Which is why, despite my own argumentative and belligerent tendencies, I don’t believe it actually helps anyone to grow in faith to come up with grand philosophical justifications for religious belief. There is certainly room for thinking about the faith, for loving God with our minds, for what has traditionally been called apologetics – yet to think that anyone can come to faith by the use of logic is, I believe, a tremendous mistake.

I would much rather talk about the King of the world being found in human form as a vulnerable baby, carried on a wing and a prayer out of the reach of evil tyrants and government apparatchiks who are ‘just doing their job’. I would rather say ubi caritas et amor, deus ibi est – that where there is love in the world, where there is compassion and mercy, forgiveness and healing, that is where God is to be found. Such things can never be demonstrated with reason and logic. We can know, understand and believe in these things only by telling our stories.

I wish you all a peaceful, joyful and holy Christmas.

The queen of the sciences

queen of sciences 2
What does it mean to claim, as I do, that theology is the Queen of the Sciences? It is a title that stems from the medieval era, when theology was openly acknowledged as the most important intellectual discipline. Surely, by now, we’ve grown out of such superstitions? Well, that is the default assumption of the modern world, but as devotees of The Silence of the Lambs will know well, if you assume, you make an ass out of u and me. Truly, the last remaining superstition is the one that denies theology her proper place as queen.

There are all sorts of ways to consider our forms and patterns of knowing, and those forms and patterns interlink in particular ways. Most importantly, there are intellectual hierarchies. There are some areas of study which open up other areas, and where a development will cascade down to transform how things are understood. For example, physics and chemistry were once entirely distinct intellectual pursuits; now, however, it is understood that chemistry is effectively an intellectual subset of physics. That is, a full understanding of physics is determinative for how we understand chemistry. This does not mean that the study of chemistry isn’t separate from the study of physics. One can become an expert physicist without at the same time becoming an expert chemist; what it means is that the ultimate explanation for truths in chemistry are dependent upon the ultimate explanation for truths in physics, and not vice versa. There are no truths in chemistry that cannot finally be grounded upon truths in physics.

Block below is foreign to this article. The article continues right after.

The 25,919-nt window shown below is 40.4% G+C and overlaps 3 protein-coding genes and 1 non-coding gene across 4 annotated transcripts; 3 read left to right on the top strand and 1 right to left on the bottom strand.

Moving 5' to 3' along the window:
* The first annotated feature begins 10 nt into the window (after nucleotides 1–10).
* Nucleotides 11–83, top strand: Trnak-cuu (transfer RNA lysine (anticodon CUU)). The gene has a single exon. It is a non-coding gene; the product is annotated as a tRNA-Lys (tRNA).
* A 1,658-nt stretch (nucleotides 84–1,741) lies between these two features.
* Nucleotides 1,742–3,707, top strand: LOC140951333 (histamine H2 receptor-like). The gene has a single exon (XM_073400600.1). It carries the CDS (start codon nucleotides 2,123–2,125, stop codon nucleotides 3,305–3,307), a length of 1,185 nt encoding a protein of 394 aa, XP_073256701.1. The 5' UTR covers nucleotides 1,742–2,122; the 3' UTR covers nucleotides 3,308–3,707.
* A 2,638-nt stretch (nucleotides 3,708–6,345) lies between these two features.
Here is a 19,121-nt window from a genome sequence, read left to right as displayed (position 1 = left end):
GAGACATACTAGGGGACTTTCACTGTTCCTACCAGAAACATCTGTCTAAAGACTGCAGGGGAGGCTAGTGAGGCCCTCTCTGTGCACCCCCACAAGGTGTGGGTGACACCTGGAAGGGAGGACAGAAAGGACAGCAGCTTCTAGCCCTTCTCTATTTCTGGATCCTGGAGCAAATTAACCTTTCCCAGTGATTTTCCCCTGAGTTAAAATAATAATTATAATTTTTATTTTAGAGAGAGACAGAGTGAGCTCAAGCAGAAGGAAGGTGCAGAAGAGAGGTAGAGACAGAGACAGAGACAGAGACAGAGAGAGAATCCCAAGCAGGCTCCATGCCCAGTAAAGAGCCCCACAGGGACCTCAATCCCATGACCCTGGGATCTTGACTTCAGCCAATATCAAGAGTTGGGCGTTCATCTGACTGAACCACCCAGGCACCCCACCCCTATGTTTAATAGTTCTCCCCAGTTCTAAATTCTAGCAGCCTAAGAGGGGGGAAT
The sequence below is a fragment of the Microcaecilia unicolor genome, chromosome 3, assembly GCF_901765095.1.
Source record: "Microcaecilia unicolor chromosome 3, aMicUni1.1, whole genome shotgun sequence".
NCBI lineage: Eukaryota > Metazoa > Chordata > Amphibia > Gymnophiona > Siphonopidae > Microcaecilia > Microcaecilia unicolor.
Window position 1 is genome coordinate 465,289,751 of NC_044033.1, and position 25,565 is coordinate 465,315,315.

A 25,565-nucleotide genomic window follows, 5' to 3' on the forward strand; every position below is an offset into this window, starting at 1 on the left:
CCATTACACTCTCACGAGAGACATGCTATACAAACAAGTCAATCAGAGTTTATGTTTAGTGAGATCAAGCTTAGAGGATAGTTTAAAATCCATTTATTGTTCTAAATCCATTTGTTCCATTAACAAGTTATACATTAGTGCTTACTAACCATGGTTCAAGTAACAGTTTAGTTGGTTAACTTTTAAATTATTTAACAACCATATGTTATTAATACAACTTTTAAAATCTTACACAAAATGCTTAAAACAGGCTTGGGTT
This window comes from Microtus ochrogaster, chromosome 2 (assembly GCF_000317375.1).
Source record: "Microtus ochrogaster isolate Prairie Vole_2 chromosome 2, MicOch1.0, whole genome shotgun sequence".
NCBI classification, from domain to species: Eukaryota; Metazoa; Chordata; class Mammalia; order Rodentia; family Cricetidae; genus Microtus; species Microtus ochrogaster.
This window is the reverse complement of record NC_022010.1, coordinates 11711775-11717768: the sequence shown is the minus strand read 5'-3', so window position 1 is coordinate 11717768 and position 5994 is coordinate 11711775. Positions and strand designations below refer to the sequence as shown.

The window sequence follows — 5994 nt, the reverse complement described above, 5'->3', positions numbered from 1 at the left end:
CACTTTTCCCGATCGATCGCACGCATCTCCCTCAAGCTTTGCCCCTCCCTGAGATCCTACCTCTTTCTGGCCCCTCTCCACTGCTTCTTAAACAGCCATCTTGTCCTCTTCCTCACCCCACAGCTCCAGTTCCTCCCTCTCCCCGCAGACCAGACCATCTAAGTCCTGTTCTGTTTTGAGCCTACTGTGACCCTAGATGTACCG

So to claim that a particular area of study is the Queen of the Sciences is to claim that this particular study is the one that underpins all other areas of knowledge. This is the original claim made for theology, that, properly understood, a right understanding of theology guides and determines the way in which all other subjects are understood. There are no areas of study that are excluded from the Queen, in just the same way that there are no areas of our nation that are not ultimately subject to the sovereignty of Queen Elizabeth II. Indeed, if there were areas outside her purview, that very fact would mean she would cease to be Queen.

It’s worth mentioning at this point that there have been two principal areas of study that have pretended to the throne. The first is mathematics, the second is physics. Whilst there are some academics who still dream of a ‘theory of everything’, which would establish their area of expertise upon the throne, I believe most would recognise this as a clear example of an ambitious reach exceeding intellectual grasp. This is what it means to live in a postmodern intellectual environment, for the ‘modern’ was precisely the notion that science, as best exemplified in mathematical physics, would provide a new and more rational way of understanding, and therefore ordering and controlling, our human world. That dream died at least fifty years ago, although there are still some who cling to somnolent fragments. Must I mention Professor Dawkins again?

So to have a Queen of the Sciences means to have an intellectual hierarchy, within which some subjects are fundamentally shaped and determined by other subjects. This isn’t just a matter of scientific knowledge (to think that it is is to maintain the modern assumption that science is the most important form of knowledge). Consider Jane Austen, and the study of her novels. Knowledge of Jane Austen is a subset of knowledge of nineteenth century English novels, which is itself a subset of English literature – and that in itself is a subset of literature as such. So it is possible to become an expert in Jane Austen, her novels, her writings, her context and so on – and yet still recognise that such expertise (admirable and enjoyable though it may be!) is only a small area of equivalent expertise across a wider field.